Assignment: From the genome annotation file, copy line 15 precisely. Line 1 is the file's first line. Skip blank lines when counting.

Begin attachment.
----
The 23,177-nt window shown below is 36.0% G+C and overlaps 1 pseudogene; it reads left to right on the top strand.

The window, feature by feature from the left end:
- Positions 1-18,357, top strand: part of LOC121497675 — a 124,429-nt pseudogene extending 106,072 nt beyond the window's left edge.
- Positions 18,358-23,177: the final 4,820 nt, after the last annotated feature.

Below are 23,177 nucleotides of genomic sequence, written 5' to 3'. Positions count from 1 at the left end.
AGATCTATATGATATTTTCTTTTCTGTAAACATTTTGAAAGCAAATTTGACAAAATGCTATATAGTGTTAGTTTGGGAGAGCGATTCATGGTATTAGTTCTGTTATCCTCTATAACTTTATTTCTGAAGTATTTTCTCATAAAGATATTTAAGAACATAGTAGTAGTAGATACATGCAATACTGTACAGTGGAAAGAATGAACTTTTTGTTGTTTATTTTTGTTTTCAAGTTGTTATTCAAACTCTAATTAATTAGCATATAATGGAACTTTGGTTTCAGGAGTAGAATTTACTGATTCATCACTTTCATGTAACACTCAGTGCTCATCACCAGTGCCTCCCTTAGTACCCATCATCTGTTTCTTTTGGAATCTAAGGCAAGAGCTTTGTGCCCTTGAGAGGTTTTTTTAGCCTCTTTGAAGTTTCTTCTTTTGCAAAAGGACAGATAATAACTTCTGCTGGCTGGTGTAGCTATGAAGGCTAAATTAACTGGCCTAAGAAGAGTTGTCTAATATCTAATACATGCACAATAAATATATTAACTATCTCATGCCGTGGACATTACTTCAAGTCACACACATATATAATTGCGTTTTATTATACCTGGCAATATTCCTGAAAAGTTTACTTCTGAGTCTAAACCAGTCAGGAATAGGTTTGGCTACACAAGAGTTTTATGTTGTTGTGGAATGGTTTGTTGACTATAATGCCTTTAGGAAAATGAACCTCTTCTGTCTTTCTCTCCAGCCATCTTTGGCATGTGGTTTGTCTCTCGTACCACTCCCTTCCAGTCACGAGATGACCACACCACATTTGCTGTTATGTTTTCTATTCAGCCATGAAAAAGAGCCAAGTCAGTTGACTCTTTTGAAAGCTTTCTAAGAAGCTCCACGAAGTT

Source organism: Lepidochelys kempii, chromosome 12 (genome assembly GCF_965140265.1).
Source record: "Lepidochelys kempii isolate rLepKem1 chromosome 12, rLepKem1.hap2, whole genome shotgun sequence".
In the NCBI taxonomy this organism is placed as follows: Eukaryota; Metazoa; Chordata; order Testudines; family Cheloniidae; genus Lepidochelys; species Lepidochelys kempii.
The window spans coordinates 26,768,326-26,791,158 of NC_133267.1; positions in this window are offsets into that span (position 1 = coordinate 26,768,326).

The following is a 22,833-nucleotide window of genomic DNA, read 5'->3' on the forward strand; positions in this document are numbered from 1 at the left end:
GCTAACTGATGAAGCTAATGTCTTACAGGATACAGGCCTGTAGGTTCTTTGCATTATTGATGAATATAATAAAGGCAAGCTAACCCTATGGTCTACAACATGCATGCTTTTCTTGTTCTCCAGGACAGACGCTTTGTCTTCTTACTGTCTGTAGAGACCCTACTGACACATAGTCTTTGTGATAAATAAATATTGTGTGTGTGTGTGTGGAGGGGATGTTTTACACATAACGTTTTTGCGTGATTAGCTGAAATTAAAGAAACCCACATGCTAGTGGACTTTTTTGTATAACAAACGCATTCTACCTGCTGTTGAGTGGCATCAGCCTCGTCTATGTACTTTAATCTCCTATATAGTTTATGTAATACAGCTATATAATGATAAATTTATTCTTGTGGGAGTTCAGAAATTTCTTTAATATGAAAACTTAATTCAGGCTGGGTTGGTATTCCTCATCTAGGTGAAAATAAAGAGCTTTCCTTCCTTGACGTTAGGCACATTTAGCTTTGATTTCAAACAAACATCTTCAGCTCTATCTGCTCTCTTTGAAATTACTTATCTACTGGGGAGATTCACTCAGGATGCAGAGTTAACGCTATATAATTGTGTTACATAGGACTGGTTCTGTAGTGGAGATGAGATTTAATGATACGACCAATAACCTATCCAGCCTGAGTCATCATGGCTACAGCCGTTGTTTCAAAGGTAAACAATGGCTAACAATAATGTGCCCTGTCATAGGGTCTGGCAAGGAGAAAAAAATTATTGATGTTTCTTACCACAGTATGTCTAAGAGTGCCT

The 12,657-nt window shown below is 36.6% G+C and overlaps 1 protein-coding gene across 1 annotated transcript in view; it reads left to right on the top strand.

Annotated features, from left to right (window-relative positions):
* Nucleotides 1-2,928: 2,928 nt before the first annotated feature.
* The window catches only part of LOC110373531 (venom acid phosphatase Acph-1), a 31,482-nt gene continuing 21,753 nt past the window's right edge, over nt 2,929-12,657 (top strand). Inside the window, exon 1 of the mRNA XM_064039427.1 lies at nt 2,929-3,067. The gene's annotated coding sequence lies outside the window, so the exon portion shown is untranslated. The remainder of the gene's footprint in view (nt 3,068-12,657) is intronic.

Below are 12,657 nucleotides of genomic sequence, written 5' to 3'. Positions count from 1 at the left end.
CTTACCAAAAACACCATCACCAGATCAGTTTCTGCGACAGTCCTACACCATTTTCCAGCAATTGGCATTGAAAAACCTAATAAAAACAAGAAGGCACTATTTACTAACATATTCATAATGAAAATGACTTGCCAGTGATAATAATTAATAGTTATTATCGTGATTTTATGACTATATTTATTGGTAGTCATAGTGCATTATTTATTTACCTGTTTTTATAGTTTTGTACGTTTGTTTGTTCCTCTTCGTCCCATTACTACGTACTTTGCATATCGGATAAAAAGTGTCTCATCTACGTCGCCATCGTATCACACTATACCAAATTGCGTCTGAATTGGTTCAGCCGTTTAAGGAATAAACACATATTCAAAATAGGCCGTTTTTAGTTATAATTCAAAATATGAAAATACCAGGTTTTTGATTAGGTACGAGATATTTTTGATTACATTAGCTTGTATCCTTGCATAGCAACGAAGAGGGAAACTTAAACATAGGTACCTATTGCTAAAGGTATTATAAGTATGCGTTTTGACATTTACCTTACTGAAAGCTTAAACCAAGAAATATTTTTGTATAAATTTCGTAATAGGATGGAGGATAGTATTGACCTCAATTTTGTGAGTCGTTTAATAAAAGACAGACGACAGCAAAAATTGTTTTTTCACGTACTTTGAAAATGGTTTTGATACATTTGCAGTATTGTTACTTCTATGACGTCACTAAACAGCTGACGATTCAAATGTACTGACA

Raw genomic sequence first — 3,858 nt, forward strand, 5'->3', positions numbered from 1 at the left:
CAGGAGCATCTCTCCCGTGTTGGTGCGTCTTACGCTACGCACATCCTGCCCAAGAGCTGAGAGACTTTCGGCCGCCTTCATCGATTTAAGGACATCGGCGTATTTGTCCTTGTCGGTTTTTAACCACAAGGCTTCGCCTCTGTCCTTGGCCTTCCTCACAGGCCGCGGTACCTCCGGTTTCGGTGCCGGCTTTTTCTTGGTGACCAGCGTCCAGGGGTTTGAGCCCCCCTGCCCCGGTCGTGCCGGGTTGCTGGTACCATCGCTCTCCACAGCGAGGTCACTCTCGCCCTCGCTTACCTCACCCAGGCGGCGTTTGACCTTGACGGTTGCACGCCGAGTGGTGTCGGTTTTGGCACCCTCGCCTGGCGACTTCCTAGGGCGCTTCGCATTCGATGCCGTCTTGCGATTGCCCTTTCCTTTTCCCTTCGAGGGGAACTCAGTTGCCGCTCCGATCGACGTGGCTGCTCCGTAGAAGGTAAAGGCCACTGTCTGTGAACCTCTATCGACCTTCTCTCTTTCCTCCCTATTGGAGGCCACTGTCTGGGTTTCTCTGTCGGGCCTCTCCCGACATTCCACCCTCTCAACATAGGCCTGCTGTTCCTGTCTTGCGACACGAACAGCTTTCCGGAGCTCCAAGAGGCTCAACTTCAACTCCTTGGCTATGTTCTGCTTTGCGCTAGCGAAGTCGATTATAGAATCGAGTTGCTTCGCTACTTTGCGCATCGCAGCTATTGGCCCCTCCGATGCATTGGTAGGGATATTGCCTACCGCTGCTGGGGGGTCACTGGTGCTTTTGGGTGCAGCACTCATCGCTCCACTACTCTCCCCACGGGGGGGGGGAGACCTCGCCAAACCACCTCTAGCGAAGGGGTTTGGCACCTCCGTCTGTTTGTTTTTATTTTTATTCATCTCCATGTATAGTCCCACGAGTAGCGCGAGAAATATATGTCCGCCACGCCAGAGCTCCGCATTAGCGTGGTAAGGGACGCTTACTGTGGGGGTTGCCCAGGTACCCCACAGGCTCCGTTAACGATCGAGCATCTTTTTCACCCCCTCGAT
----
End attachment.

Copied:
* Nucleotides 1-2,928: 2,928 nt before the first annotated feature.